The year ahead
Stateâ€™s new business is much the same as the old
The election of Massachusettsâ€™ first Democratic governor in 16 years prompted predictions of massive change on Beacon Hill in 2007. After a year of political sparring between the administration and legislative leaders, there remains a heaping plate of unfinished business to tackle.
Still pending on the agenda:
â€¢ Health insurance. More than a year after it was launched, Massachusettsâ€™ first-in-the-nation mandatory health insurance law remains a work in progress. However, some 300,000 previously uninsured residents â€” many of whom depended heavily on costly emergency room care â€” now have basic coverage. Remaining challenges include signing up the thousands of residents who are still uninsured, finding primary care physicians for all the newly insured residents, signing up eligible residents to the federal-state Medicaid program, and keeping a tight lid on the cost of the subsidized program to taxpayers.
â€¢ Medical liability. A badly misguided Supreme Judicial Court ruling this month involving a lawsuit blaming a physician for a fatal auto accident involving one of his patients opens a whole new area of medical liability litigation â€” raising the specter of rising malpractice premiums, more costly â€œdefensive medicineâ€? and an exodus of physicians from the state. Prompt action on House bill 985, which would reform medical liability laws, should be high on the legislative agenda.
â€¢ Biotech leadership. Still on the to-do list is most of the Patrick administrationâ€™s biotech development proposal. As important as direct incentives, however, are efforts to maintain a skilled biotech labor pool, simplify and speed permitting and nurture collaborations among biotech firms, academia and the public sector.
â€¢ Commuter rail upgrades. A new rail service to Southeastern Massachusetts was unveiled this year and planned work on the Fitchburg-Boston line will substantially reduce the commute time. Yet service on the heavily used Worcester-Boston line has remained stuck at 10 trips a day for years. Wrapping up negotiations with freight handler CSX warrants top priority.
â€¢ Unemployment costs. Of all the disincentives to economic development in Massachusetts, the employer-funded unemployment insurance system may be the most vexing to existing businesses and job-creating enterprises considering locating or expanding here. Yet, despite a cushion of more than $1 billion in the Unemployment Insurance Trust Fund, efforts to freeze the excessive rates have been fruitless.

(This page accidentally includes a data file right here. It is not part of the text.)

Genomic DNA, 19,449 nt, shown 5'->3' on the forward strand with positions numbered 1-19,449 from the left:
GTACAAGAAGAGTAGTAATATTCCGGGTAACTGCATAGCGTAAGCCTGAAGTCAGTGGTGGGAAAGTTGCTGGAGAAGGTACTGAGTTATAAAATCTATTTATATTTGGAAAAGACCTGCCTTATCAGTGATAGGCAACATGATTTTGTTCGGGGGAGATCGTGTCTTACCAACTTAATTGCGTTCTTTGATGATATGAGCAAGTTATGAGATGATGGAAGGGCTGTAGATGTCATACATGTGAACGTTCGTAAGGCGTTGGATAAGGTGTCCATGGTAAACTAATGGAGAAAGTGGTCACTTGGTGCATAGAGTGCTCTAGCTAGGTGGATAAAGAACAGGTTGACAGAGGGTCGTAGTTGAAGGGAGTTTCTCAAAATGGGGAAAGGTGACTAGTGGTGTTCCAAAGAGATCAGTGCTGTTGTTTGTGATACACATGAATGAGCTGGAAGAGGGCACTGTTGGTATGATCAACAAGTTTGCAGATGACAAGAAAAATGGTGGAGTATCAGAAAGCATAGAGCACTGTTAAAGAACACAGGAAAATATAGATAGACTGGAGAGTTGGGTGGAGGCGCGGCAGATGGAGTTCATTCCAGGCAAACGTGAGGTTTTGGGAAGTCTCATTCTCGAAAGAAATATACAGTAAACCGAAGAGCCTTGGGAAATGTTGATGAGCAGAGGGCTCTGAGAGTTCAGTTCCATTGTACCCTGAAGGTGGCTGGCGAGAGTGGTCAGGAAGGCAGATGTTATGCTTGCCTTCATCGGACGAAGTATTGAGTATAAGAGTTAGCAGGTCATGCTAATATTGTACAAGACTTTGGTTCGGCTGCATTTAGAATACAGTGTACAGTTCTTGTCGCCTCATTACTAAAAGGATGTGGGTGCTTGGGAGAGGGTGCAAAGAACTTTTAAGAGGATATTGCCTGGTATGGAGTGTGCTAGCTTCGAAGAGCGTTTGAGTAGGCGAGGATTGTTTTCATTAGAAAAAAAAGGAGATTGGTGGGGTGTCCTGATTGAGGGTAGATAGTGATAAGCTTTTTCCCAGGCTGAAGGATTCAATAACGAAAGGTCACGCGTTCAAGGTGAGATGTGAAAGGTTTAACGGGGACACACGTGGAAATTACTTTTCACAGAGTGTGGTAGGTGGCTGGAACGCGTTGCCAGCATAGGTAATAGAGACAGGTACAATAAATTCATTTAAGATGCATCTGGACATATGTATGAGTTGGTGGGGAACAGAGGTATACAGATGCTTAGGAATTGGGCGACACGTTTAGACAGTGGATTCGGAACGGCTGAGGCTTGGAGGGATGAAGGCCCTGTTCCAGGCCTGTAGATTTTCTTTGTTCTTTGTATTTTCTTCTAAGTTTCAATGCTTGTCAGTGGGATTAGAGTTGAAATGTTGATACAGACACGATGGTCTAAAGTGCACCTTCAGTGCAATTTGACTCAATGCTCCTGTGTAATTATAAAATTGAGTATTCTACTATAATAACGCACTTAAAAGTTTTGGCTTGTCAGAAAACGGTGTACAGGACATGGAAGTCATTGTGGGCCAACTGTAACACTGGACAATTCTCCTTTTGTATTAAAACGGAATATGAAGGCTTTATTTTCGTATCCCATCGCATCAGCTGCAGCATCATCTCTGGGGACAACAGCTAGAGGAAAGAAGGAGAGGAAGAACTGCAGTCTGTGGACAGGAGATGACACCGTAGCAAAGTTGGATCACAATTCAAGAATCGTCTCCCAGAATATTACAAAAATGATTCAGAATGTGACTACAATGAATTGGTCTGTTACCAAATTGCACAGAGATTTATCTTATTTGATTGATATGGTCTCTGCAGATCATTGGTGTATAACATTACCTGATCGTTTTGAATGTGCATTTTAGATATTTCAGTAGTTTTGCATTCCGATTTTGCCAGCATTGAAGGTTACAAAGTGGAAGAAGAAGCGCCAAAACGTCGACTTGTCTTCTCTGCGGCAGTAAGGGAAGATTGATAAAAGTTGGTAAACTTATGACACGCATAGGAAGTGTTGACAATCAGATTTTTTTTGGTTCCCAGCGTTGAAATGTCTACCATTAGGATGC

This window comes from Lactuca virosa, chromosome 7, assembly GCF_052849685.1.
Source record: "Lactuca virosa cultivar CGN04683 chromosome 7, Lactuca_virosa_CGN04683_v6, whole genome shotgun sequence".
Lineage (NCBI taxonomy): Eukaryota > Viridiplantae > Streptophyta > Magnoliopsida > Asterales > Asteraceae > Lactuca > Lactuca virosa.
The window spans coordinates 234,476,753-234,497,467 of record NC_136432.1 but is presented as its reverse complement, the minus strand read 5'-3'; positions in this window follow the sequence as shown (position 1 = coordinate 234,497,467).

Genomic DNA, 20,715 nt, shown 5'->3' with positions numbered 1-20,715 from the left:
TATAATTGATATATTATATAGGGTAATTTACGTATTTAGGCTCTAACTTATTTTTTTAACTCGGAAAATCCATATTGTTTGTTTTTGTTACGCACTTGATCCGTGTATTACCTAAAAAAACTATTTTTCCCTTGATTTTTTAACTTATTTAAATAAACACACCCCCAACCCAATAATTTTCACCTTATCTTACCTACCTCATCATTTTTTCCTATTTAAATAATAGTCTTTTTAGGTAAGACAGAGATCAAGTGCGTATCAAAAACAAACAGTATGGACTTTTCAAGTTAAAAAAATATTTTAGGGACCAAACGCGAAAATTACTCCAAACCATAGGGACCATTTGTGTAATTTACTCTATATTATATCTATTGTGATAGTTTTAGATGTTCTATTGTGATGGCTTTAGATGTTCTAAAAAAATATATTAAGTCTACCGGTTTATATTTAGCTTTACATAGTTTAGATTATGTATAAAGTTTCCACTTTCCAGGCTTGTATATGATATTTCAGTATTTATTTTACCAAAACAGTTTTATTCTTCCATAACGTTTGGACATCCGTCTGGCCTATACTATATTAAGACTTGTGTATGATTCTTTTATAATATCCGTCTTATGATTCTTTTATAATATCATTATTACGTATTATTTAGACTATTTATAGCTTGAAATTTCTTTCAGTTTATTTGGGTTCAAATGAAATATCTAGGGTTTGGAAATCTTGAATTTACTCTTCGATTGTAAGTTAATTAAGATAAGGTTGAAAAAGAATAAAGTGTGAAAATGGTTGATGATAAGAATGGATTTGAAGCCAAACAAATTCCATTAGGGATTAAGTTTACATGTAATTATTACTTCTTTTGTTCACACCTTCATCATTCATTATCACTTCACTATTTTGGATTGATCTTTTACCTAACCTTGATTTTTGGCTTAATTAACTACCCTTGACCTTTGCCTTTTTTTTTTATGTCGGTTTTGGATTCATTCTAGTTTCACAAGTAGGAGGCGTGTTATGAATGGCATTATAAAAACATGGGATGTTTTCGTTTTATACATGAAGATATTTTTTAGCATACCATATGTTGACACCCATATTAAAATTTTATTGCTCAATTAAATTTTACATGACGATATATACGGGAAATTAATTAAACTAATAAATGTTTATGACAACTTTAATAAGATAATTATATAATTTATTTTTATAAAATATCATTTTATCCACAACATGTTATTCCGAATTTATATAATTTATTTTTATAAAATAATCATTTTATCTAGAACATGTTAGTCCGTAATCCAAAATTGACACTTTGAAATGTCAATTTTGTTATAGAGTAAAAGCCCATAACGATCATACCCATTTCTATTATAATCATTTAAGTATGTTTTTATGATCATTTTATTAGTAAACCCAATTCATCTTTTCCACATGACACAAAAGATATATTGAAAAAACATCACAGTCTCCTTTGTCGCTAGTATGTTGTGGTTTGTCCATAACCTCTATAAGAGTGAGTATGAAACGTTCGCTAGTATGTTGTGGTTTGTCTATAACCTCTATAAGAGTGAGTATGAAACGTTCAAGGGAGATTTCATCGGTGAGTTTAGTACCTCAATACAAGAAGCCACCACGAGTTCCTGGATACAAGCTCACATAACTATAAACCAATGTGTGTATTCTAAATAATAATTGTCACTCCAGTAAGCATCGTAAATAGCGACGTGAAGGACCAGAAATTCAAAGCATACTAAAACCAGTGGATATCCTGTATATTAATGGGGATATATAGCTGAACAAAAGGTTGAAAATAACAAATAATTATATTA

â€¢ Auto insurance. Even before the launch of the new â€œmanaged competitionâ€? system April 1, a small but persistent minority in the Legislature is working to return to the old â€œSoviet-styleâ€? regulatory system. The administration and legislative leadership must make sure the opponents of reform do not prevail.
â€¢ Casino gambling. Before any decision is made, the administration needs to provide evidence that its promise of $500 million or more a year in revenue to the state is anything more than pie in the sky. The most authoritative analysis of gambling revenues indicates the administration estimate is vastly overblown.
â€¢ Education reform. The landmark 1993 law has made Massachusetts students the best in the nation by several national measurements. Still, a stubborn socio-economic achievement gap must be addressed. The overarching priority of the yet-to-be-named new education commissioner and S. Paul Reville, chairman of the Board of Education, must be to stay the course on high-stakes MCAS testing, pilot and charter schools, accountability and other elements of the reform law that have brought such huge, measurable improvement to the quality of public education.
In his inaugural remarks last January, Gov. Deval L. Patrick emphasized the need for high expectations. Before embarking in new bold directions, the state needs to focus on completing the work already under way.